Hey, that looks like an elevator!

This thing’s almost done!  Kind of oddly bittersweet though…at the same time I’m pleased with the progress I’m making, and all the good feelings of seeing a part come together, I’m acutely aware that I’m getting closer to a period of no building while I wait for the wings.  Oh well…worst case, I can always work on the fiberglass stuff while I want, I suppose.

First things first, I still needed to deburr and dimple the elevator skin.  Nothing fancy here, just time-consuming.  I find the edges of skins to be some of the more tedious work; I’m just using an edge deburring tool on those, maybe a file for some of the tight spaces.  I’m thinking I should get a die grinder with a small scotchbrite wheel for some of these edge finishing tasks that don’t really work for the bench grinder.  I also went ahead and drilled the leading edge holes to #30; even though the instructions call for doing this after rolling the edges, I don’t like the idea of trying to hold that stuff in alignment, or the inability to effectively deburr the holes, or the drill shavings maybe getting inside the elevator.

Also, while doing the deburring and dimpling, I took a look at the pieces I primed yesterday and found a couple spots I wanted to touch up.  So in between working on the skins, I shot some primer in the driveway.  In order to speed drying, I resorted to hanging the pieces in front of my radiant heater once the primer had flashed dry.  This seemed to work well; when I worked with the pieces later, I noticed no problems with primer coming off in the areas I’d touched up, so I guess it hardened sufficiently.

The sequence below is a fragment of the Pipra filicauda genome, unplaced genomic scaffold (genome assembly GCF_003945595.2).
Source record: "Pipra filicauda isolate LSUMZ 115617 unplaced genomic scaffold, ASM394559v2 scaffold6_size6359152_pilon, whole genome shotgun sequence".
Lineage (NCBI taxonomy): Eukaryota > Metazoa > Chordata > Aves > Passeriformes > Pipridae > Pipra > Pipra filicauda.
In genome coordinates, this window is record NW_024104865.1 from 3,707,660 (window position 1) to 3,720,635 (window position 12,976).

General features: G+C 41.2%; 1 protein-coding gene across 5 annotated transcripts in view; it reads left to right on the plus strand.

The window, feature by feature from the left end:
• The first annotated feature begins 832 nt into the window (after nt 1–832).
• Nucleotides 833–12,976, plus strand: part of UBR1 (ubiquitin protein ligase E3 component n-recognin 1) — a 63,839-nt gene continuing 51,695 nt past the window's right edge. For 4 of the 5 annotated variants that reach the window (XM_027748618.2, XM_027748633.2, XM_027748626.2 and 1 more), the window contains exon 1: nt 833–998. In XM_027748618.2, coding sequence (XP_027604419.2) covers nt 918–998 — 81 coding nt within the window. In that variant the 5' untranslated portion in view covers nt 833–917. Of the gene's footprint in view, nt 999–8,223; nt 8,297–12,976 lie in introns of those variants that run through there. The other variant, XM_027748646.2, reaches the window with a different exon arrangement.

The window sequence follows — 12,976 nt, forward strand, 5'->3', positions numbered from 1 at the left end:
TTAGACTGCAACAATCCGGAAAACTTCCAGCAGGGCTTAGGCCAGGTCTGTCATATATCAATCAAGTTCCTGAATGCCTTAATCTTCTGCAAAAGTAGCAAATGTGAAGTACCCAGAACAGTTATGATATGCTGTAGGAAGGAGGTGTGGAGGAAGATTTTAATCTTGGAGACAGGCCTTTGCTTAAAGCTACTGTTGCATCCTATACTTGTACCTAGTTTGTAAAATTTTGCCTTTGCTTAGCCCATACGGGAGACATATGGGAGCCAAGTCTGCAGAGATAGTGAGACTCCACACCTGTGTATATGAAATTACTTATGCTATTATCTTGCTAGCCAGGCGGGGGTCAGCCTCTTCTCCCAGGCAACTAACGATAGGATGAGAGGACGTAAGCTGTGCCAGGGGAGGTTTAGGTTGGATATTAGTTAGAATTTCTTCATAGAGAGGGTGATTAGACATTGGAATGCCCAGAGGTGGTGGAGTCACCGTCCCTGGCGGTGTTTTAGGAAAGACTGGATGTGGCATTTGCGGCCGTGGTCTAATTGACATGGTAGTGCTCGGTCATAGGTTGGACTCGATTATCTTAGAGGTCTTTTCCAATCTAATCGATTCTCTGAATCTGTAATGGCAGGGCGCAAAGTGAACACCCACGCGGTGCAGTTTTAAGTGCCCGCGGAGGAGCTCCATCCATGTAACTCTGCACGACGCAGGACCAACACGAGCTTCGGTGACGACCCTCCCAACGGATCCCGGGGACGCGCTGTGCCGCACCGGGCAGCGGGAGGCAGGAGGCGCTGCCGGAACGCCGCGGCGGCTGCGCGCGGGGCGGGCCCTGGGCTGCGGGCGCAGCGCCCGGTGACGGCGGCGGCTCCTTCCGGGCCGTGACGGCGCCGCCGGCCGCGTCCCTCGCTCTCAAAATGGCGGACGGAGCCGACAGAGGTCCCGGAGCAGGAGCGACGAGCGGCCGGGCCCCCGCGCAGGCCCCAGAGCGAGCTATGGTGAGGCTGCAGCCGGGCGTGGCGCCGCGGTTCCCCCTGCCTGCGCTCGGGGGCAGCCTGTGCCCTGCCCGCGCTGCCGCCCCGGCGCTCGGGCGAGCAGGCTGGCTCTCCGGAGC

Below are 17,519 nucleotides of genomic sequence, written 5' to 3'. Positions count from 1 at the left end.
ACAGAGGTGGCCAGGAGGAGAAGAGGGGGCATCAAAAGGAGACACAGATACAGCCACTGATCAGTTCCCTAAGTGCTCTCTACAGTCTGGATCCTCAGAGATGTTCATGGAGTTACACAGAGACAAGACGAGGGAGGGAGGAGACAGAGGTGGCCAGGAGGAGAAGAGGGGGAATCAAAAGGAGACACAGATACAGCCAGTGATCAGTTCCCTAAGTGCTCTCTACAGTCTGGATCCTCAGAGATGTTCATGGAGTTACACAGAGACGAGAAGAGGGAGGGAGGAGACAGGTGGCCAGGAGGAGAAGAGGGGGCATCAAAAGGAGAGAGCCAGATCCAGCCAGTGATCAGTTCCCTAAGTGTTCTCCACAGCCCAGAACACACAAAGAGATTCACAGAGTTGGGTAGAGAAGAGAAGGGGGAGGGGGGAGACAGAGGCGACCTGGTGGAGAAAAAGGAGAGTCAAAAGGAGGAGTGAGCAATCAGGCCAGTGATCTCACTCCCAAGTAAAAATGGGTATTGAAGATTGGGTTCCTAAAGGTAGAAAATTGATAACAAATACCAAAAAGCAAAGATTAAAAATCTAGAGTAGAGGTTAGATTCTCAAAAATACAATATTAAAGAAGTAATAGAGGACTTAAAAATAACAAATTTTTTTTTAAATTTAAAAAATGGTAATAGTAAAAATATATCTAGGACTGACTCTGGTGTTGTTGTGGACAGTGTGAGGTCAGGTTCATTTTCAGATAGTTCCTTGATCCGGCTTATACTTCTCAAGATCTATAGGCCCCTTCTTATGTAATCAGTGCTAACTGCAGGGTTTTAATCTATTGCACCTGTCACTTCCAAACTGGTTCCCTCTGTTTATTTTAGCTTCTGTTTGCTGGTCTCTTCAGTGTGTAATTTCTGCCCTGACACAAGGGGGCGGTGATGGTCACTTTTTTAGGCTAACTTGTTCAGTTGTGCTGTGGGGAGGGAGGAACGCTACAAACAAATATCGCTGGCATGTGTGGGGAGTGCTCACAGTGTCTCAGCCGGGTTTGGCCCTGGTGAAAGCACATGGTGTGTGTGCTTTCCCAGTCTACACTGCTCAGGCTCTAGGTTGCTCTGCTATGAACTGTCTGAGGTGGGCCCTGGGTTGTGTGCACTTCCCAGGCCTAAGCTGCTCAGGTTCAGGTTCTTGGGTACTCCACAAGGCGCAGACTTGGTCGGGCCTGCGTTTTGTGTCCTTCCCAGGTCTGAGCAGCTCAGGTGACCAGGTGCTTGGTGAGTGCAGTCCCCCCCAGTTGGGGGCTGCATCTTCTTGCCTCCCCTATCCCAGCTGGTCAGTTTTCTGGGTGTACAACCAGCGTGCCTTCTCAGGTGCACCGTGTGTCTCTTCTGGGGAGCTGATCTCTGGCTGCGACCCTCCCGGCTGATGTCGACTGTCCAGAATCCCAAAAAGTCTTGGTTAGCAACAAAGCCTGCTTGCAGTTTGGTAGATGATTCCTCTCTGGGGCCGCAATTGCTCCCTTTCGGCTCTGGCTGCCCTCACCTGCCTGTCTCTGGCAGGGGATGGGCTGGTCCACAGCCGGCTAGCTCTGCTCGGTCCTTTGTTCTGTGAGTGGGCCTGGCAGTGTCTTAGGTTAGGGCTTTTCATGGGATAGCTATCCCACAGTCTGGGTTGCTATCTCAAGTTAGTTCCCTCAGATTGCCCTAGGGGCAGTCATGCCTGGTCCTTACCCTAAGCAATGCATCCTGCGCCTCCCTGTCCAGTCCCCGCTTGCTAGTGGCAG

Next up, riveting the E-704 and -704 tip ribs together.  These just sit together back-to-back and go together with some 470 rivets.  I decided to use the rivet gun on these, but for some reason the rivet set was really banging on the rib itself; I had a little ring of missing primer around each of the manufactured heads.  I found this odd, but for some reason my brain didn’t make the connection that maybe I was doing something wrong.  So I just took the new assembly out in the driveway and shot some more primer to fix those rings.

I moved on to riveting the reinforcements and nutplates to the spar.  I shot the first rivet, got the same ring around the manufactured head…and suddenly, I had an idea what the problem was.  Yep, I grabbed the wrong rivet set, I was using the set for -5 470 rivets.  That’ll do it…derp.  Swapped it for the right set, and magically all my subsequent rivets looked great!  Of course, I had one more spot to touch up with primer…and the next step was to start riveting ribs to the spar, which had wet primer.  So once again, I set my parts in front of the heater, and went inside to warm myself up a bit and have some food.